Date of this Version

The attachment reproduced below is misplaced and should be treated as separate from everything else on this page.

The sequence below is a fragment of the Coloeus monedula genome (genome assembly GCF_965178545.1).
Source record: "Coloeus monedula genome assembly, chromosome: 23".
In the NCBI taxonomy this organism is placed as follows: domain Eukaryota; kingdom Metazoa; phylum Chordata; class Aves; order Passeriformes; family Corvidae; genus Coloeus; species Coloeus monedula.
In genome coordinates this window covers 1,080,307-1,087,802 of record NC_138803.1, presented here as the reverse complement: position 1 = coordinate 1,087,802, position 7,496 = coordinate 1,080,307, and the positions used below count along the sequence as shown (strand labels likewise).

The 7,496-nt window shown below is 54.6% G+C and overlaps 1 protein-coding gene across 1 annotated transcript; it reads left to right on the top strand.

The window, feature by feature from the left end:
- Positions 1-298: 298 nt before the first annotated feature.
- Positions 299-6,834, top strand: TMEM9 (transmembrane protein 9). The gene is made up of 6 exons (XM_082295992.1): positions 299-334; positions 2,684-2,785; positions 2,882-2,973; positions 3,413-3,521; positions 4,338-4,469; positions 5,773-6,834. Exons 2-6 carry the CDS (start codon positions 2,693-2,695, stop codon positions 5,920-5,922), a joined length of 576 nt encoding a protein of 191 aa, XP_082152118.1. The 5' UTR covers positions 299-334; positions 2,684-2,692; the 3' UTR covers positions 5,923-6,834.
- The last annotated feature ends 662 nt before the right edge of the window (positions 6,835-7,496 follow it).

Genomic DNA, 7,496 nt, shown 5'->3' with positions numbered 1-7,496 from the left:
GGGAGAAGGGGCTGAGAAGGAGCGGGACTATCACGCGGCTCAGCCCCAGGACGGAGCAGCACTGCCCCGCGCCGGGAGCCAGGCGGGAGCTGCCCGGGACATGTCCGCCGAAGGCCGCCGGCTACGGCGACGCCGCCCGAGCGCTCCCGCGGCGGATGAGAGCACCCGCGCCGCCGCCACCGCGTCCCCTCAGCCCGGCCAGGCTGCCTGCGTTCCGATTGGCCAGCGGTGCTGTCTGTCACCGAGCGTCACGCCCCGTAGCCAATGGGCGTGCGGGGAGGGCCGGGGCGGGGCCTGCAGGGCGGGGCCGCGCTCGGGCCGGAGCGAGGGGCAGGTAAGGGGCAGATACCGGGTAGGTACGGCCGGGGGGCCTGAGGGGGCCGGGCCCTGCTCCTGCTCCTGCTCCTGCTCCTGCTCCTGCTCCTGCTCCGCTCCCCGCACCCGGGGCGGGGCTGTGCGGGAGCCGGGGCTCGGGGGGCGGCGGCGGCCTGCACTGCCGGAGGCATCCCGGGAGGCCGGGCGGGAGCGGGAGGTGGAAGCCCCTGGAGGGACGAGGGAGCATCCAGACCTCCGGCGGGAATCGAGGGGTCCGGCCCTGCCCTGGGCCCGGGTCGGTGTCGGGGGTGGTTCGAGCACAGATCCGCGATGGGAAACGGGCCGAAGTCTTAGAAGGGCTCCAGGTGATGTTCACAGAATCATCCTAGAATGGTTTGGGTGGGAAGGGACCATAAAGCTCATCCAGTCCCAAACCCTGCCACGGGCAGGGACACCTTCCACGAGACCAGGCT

Many people are quite concerned and interested in the development of new avicides and in the continuation of existing ones. I think there are certain directions that the public at large expects industry and government to go in regards to control operations, pollution, and so forth. One of the things I think we need to concern our¬selves with is the fact that several biologically-oriented control mechanisms in control programs have been overlooked, sometimes intentionally. In the future, reg¬istration and regulatory groups are going to show more interest and a more amenable attitude toward biologically-oriented control programs, mechanism, and materials. Certainly there are many problems involved with the devel¬opment of these programs and some of them are not going to be at all practical. Some of the problems that are going to be involved within biologically-oriented control are more severe and more difficult to solve than are those problems connected with acute poisons. Nevertheless, I think the public is going to insist and demand that more research go in this direction. There will be continued research on acute poisons, but it will be downgraded; and, I am not too sure, but that an industry that has an in¬terest in developing and entering the field of avicides should consider the attitude of the public in the development of their research.